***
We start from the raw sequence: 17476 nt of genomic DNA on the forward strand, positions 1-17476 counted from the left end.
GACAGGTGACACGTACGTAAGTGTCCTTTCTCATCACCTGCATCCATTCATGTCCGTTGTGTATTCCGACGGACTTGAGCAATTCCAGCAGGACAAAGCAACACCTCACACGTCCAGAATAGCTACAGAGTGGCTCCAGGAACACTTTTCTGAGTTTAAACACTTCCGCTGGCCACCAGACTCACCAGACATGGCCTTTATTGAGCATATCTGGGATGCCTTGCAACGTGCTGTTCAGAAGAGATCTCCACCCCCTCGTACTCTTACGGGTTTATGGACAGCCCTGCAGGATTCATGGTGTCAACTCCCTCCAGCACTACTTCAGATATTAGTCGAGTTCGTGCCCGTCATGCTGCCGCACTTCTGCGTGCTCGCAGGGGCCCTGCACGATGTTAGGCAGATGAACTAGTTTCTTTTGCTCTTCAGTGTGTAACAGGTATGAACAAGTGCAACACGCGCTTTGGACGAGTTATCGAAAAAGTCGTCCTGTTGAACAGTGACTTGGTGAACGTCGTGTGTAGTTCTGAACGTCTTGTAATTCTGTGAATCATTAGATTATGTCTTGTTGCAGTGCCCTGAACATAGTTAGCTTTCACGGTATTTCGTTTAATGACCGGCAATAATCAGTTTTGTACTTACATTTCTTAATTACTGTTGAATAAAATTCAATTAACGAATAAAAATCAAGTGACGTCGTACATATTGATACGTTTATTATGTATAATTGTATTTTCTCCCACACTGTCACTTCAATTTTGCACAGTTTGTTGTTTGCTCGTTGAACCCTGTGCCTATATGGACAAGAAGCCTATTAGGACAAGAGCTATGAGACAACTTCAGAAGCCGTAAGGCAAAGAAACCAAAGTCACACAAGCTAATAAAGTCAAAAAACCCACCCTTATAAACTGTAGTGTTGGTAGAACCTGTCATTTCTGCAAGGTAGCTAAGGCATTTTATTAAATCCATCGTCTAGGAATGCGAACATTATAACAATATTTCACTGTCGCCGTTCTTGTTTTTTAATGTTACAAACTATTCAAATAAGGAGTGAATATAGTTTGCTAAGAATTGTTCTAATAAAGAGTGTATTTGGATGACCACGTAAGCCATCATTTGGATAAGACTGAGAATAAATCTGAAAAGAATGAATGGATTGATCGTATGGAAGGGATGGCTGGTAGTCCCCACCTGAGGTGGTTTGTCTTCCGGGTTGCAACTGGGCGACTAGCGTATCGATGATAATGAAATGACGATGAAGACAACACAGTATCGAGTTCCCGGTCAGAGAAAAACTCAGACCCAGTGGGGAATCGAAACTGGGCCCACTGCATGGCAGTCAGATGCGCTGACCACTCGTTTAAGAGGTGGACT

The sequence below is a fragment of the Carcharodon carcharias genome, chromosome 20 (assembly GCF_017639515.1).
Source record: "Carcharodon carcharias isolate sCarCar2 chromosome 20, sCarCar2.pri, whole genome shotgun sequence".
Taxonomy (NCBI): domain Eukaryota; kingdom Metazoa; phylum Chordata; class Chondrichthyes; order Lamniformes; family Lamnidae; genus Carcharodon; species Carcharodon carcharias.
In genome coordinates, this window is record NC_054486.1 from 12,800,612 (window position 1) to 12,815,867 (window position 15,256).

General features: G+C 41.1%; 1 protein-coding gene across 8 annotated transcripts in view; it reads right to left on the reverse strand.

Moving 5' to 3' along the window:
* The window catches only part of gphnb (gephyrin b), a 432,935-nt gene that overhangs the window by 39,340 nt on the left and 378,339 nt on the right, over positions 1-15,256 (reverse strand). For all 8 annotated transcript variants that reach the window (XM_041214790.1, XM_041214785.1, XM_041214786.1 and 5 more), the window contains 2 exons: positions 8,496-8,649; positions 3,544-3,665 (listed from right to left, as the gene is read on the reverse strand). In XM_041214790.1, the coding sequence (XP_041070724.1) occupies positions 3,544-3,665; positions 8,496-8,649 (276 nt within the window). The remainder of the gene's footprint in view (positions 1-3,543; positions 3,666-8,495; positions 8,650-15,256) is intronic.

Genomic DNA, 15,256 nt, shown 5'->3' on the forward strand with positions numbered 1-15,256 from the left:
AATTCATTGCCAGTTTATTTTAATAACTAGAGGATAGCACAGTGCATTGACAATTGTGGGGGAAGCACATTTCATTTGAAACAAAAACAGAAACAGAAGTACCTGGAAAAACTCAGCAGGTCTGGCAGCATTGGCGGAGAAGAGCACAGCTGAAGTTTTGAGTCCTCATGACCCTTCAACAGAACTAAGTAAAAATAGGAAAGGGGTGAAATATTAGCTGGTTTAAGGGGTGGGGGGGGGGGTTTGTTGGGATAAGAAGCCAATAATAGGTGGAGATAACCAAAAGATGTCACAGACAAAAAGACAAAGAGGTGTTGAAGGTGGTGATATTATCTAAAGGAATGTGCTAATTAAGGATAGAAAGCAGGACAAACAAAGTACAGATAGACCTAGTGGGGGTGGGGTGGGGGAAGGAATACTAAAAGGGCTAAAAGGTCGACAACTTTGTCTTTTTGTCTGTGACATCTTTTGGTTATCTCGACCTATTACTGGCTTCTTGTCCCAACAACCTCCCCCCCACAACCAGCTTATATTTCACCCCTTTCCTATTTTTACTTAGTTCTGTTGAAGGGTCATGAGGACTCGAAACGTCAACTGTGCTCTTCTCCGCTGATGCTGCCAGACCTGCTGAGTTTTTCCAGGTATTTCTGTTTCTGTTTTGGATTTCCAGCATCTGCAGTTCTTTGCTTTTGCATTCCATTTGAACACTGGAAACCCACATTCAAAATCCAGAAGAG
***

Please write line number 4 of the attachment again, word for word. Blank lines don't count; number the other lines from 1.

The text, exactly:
Source record: "Carcharodon carcharias isolate sCarCar2 chromosome 20, sCarCar2.pri, whole genome shotgun sequence".